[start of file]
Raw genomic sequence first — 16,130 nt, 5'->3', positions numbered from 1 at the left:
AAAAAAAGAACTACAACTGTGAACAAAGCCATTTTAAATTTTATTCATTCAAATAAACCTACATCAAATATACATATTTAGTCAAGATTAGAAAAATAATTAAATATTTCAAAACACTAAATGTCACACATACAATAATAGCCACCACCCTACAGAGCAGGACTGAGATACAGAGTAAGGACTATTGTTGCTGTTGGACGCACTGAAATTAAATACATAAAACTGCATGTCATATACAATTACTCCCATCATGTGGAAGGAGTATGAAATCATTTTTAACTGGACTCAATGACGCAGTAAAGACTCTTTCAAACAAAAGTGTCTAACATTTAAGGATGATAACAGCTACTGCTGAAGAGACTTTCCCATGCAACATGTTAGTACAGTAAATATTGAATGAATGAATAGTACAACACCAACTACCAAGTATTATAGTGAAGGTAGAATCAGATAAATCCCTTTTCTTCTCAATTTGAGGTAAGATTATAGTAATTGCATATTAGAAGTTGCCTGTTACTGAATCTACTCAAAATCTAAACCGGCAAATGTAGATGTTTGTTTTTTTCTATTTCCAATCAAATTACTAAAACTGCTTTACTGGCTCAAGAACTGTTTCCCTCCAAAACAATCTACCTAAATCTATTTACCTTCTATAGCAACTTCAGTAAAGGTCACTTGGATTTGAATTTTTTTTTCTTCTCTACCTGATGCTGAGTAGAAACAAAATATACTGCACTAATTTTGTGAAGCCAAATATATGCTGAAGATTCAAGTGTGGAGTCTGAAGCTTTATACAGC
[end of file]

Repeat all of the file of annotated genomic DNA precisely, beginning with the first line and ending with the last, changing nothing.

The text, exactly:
Raw genomic sequence first — 16,130 nt, 5'->3', positions numbered from 1 at the left:
AAAAAAAGAACTACAACTGTGAACAAAGCCATTTTAAATTTTATTCATTCAAATAAACCTACATCAAATATACATATTTAGTCAAGATTAGAAAAATAATTAAATATTTCAAAACACTAAATGTCACACATACAATAATAGCCACCACCCTACAGAGCAGGACTGAGATACAGAGTAAGGACTATTGTTGCTGTTGGACGCACTGAAATTAAATACATAAAACTGCATGTCATATACAATTACTCCCATCATGTGGAAGGAGTATGAAATCATTTTTAACTGGACTCAATGACGCAGTAAAGACTCTTTCAAACAAAAGTGTCTAACATTTAAGGATGATAACAGCTACTGCTGAAGAGACTTTCCCATGCAACATGTTAGTACAGTAAATATTGAATGAATGAATAGTACAACACCAACTACCAAGTATTATAGTGAAGGTAGAATCAGATAAATCCCTTTTCTTCTCAATTTGAGGTAAGATTATAGTAATTGCATATTAGAAGTTGCCTGTTACTGAATCTACTCAAAATCTAAACCGGCAAATGTAGATGTTTGTTTTTTTCTATTTCCAATCAAATTACTAAAACTGCTTTACTGGCTCAAGAACTGTTTCCCTCCAAAACAATCTACCTAAATCTATTTACCTTCTATAGCAACTTCAGTAAAGGTCACTTGGATTTGAATTTTTTTTTCTTCTCTACCTGATGCTGAGTAGAAACAAAATATACTGCACTAATTTTGTGAAGCCAAATATATGCTGAAGATTCAAGTGTGGAGTCTGAAGCTTTATACAGC